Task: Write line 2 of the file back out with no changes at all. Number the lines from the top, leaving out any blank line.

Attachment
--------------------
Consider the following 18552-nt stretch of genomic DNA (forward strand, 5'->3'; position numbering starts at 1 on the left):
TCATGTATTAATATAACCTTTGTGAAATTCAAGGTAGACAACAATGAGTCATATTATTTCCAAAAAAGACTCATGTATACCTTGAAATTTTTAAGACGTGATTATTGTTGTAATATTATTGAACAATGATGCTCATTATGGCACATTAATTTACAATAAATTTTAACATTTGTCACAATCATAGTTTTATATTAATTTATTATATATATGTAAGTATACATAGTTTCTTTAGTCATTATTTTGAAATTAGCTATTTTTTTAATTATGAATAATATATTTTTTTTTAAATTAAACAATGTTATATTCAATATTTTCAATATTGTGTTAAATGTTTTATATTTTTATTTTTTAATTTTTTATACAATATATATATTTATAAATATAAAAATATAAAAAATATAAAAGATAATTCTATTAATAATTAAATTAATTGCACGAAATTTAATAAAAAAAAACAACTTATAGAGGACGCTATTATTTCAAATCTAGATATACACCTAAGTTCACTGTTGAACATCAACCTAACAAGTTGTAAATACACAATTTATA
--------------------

TCATGTATTAATATAACCTTTGTGAAATTCAAGGTAGACAACAATGAGTCATATTATTTCCAAAAAAGACTCATGTATACCTTGAAATTTTTAAGACGTGATTATTGTTGTAATATTATTGAACAATGATGCTCATTATGGCACATTAATTTACAATAAATTTTAACATTTGTCACAATCATAGTTTTATATTAATTTATTATATATATGTAAGTATACATAGTTTCTTTAGTCATTATTTTGAAATTAGCTATTTTTTTAATTATGAATAATATATTTTTTTTTAAATTAAACAATGTTATATTCAATATTTTCAATATTGTGTTAAATGTTTTATATTTTTATTTTTTAATTTTTTATACAATATATATATTTATAAATATAAAAATATAAAAAATATAAAAGATAATTCTATTAATAATTAAATTAATTGCACGAAATTTAATAAAAAAAAACAACTTATAGAGGACGCTATTATTTCAAATCTAGATATACACCTAAGTTCACTGTTGAACATCAACCTAACAAGTTGTAAATACACAATTTATA